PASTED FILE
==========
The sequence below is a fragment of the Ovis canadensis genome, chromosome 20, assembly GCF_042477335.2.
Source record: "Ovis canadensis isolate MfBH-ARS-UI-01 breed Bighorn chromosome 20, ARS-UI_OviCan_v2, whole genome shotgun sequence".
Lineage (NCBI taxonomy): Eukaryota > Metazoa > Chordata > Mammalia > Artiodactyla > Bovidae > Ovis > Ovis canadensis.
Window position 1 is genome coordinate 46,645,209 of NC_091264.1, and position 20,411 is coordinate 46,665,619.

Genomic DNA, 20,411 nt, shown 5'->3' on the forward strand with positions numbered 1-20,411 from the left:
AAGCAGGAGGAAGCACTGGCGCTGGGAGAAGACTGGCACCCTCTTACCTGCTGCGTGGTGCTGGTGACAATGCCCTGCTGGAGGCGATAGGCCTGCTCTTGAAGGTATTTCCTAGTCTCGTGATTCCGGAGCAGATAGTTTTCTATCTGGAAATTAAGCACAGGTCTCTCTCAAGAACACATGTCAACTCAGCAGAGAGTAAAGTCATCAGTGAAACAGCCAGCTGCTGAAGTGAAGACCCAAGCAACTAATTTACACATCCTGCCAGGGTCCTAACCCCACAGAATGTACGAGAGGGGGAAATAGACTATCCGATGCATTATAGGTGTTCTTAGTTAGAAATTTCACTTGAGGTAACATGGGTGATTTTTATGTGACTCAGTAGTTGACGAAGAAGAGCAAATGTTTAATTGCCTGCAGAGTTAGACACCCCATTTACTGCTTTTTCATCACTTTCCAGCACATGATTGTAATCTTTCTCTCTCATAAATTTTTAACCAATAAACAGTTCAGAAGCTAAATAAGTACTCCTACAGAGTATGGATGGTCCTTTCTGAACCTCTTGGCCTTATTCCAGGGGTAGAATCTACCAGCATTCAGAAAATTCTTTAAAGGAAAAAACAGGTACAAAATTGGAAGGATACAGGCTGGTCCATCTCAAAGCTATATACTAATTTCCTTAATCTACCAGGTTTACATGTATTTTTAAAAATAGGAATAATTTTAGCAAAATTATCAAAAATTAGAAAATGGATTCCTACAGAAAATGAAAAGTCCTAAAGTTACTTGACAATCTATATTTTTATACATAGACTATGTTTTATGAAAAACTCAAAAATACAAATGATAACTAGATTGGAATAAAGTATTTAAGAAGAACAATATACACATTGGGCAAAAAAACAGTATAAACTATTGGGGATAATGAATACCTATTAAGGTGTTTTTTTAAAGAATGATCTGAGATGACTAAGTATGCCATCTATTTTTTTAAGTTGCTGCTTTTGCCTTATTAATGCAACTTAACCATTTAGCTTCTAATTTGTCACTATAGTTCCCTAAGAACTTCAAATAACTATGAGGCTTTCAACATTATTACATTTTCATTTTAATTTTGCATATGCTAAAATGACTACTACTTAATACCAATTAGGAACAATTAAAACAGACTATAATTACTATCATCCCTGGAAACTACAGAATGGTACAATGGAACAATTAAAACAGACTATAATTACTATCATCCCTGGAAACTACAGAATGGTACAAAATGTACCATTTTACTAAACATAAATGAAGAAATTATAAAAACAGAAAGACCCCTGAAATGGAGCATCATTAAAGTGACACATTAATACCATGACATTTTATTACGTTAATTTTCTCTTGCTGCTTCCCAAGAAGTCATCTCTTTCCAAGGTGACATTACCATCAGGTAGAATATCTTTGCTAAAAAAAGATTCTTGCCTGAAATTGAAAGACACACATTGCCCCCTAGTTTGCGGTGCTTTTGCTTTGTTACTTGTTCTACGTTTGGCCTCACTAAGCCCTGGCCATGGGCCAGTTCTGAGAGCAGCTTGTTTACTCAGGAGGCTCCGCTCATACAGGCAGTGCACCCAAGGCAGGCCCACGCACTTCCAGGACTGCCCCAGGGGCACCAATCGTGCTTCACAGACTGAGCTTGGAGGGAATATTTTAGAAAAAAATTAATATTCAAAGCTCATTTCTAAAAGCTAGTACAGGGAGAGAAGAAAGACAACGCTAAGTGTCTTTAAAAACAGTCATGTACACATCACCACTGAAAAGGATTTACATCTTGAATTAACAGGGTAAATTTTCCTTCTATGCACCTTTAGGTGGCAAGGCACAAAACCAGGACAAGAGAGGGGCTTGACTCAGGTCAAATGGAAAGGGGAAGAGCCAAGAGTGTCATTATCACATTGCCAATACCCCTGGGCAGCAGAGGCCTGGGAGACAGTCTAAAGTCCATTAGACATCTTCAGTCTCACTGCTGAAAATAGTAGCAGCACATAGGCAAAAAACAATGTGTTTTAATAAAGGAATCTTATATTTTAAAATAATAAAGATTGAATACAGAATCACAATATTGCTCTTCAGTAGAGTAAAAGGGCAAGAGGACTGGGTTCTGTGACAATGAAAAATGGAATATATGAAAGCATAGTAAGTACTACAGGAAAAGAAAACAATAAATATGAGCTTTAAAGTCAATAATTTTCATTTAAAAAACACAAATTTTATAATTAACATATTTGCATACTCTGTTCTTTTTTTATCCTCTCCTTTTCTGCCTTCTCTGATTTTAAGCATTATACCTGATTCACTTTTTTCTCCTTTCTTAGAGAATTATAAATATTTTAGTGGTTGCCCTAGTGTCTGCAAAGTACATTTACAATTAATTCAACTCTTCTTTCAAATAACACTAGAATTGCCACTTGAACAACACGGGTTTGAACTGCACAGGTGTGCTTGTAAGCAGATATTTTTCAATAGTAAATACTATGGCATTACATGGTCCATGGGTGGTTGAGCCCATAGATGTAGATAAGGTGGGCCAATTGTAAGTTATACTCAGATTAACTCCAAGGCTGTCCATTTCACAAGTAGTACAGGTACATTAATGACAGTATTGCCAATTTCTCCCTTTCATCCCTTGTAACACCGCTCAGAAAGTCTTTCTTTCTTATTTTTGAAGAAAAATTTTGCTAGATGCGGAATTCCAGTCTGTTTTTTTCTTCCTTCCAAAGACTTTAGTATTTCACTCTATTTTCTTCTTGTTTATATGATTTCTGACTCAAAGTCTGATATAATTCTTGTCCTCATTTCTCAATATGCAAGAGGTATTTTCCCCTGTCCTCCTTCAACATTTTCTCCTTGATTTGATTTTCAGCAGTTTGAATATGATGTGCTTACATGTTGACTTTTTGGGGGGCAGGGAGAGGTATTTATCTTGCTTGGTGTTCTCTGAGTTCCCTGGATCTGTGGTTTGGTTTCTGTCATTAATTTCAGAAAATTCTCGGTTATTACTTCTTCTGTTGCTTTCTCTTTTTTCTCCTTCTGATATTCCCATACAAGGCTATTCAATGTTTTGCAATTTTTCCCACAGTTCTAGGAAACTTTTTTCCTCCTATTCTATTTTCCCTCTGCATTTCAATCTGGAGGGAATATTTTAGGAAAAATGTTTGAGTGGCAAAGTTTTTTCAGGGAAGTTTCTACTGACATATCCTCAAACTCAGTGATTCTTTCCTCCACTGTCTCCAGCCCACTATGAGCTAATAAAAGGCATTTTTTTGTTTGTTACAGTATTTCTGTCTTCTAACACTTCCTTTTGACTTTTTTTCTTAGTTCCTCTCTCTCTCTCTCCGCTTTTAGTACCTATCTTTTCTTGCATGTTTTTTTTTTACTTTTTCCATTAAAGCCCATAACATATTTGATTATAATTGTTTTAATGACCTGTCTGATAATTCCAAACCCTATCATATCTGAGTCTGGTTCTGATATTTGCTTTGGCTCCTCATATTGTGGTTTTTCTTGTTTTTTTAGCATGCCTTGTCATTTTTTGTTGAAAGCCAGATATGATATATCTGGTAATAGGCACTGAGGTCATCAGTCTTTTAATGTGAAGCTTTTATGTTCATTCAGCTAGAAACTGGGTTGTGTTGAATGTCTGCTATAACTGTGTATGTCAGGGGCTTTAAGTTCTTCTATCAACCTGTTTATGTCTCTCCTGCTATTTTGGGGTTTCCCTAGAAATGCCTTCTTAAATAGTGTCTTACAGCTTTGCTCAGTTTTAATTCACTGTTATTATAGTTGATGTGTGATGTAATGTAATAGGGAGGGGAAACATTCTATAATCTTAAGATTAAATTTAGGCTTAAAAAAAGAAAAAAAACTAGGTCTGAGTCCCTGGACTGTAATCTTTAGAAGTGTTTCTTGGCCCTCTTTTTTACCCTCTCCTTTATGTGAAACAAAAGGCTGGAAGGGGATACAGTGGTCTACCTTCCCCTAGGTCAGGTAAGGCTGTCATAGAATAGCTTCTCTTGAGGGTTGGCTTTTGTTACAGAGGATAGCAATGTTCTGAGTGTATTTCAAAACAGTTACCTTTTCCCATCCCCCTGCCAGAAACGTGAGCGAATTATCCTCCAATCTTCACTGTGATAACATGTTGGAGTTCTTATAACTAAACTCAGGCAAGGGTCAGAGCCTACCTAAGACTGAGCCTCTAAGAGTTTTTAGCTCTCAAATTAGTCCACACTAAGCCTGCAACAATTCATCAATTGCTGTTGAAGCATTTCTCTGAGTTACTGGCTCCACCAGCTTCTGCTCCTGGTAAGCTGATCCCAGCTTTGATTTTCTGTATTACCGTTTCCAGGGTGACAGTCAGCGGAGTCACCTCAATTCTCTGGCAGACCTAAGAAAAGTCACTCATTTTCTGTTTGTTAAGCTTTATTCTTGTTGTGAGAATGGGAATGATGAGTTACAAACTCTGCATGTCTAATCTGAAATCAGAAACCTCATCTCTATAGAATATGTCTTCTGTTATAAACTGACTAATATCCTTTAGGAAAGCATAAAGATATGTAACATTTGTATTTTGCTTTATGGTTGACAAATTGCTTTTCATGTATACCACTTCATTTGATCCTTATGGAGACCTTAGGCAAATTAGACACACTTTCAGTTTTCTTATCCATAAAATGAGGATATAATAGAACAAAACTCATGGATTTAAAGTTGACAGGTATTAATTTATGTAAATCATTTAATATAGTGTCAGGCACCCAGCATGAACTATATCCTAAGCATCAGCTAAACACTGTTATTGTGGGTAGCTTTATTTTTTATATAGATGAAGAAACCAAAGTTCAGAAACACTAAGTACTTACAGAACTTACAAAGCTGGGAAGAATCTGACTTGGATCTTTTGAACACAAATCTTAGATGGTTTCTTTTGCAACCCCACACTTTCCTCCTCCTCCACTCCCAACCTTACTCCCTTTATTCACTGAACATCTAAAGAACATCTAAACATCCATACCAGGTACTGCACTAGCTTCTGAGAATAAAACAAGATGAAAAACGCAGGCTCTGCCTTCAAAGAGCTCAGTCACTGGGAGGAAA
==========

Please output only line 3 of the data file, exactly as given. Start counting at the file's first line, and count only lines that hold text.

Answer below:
Lineage (NCBI taxonomy): Eukaryota > Metazoa > Chordata > Mammalia > Artiodactyla > Bovidae > Ovis > Ovis canadensis.